Agitation for a cabinet reshuffle poor timing

Matthew Hooton flies a kite

For two years, the government has meandered. Ministers are housetrained. Their focus has turned to bureaucratic processes rather than policy outcomes. An unattractive arrogance has emerged. Mr Key, expected to reshuffle his team in the New Year, may opt to strike early.

The top candidate to be sacked is obviously Nick Smith. Beyond his Kermadec and Resource Management Act failures, the housing triumvirate of Dr Smith, Bill English and Paula Bennett is not working, at least politically. Mr English should be allowed to get on with it alone. Ms Bennett might try another economic role, say tourism.

Second for sacking is surely Nathan Guy who seems to think his job is reading out the Ministry for Primary Industries’ talking points rather than the elected official in charge of rooting out what looks increasingly like corruption within it.

His logical replacement is Bay of Plenty MP Todd Muller, a former senior executive at both Zespri and Fonterra whose experience, at least at the former, would signal the government understands agribusiness is about consumer perceptions of value rather than pumping out greater volume from the farmgate.

There is indeed a level of ineffectiveness and complacency present, but luckily this is against the backdrop of the government getting most of the boring basics right.   Read more »

The NZ Left: a dwindling, angry, self-reinforcing sect

Rodney Hide provides some analysis

What ails the left? They lack puff and policy.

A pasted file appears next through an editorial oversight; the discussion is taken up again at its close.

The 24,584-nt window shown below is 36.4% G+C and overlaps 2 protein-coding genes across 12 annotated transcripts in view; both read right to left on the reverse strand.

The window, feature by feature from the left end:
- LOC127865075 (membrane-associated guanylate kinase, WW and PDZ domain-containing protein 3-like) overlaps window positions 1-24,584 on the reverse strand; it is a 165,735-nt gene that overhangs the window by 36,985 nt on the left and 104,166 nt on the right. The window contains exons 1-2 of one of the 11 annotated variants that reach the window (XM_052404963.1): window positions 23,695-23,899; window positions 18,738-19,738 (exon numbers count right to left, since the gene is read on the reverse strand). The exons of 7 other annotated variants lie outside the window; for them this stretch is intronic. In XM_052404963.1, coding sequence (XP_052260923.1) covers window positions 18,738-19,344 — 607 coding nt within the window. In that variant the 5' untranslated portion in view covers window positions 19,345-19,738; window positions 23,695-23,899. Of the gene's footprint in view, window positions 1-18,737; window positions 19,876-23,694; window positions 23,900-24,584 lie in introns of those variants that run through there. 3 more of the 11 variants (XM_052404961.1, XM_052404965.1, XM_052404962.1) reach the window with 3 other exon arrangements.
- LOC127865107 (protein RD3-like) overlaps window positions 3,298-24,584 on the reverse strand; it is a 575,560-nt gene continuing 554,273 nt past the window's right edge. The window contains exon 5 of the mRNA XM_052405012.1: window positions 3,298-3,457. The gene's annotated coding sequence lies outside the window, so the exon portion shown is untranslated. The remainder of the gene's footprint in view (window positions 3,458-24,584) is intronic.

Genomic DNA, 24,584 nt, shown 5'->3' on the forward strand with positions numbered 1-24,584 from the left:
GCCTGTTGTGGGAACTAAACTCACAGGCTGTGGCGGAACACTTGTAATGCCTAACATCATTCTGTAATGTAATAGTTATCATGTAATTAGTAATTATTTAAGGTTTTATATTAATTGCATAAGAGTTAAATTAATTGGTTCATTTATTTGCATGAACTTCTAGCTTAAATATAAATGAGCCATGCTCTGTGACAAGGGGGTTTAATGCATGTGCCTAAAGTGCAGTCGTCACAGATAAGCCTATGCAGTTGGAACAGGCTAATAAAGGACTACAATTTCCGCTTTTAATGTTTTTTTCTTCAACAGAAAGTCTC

They were once vibrant, challenging and full of ideas. The right were the dreary, backward-looking ones.

The left now suffer from closed minds and moral smugness. They are moribund and backward-looking.

They run from ideas. Opposing philosophies distress them.

They pillory dissenters as stupid or immoral and often both. There’s no debating or explaining, just abuse for those who step outside received wisdom.

There is an undercurrent of anger, envy and spite to all of it.  And somewhat ironically, they are led by someone who is known as Angry Andy, who owns the label, and prides himself on it.   Read more »

A rare time the Police Association and I are on the same page

The Police Association says an overwhelming majority of frontline officers are against raising the youth court age.

It follows calls to include 17-year-old offenders in the Youth Court, rather than facing a judge in the adult system.

Offenders under 17 are dealt with in the Youth Court, and often escape prison sentences.

“The youth court is highly effective,” says Tessa Lynch. “It’s got expertise with dealing with the causes of offending; it’s got expert, specialised staff.”

Many say intervention and rehabilitation is more effective than putting our teenage criminals behind bars.

But the Police Association told The Nation three quarters of its members, and more than half of youth aid workers, are against raising the Youth Court age to include 17-year-olds.

“It’s pretty much based on a 100 percent belief that we won’t be able to resource it,” says Police Association president Greg O’Connor.

A shop assistant, Jordan Byrt, doesn’t want the rules to change either.

“I think it’s pretty stupid, because if you’re over 16, at that point you should be going to a normal judge and going to an adult court and dealing with the justice system that way. By the time you’re 16 you’re allowed to do many things that adults can already do,” he says. Read more »

Mental Health Break

Ocean from Nick Wood on Vimeo.

Bruce the Wandering Whale’s adventures in Cesky Krumlov continued…..

 Bruce’s adventures in Cesky Krumlov Continued …..

PHOTO-Supplied Whaleoil

PHOTO-Supplied Whaleoil

And this was unusual – you don’t often see a saint in the flesh, as it were… These are (allegedly) the preserved remains of St Reparat…

And in the next room, some chain mail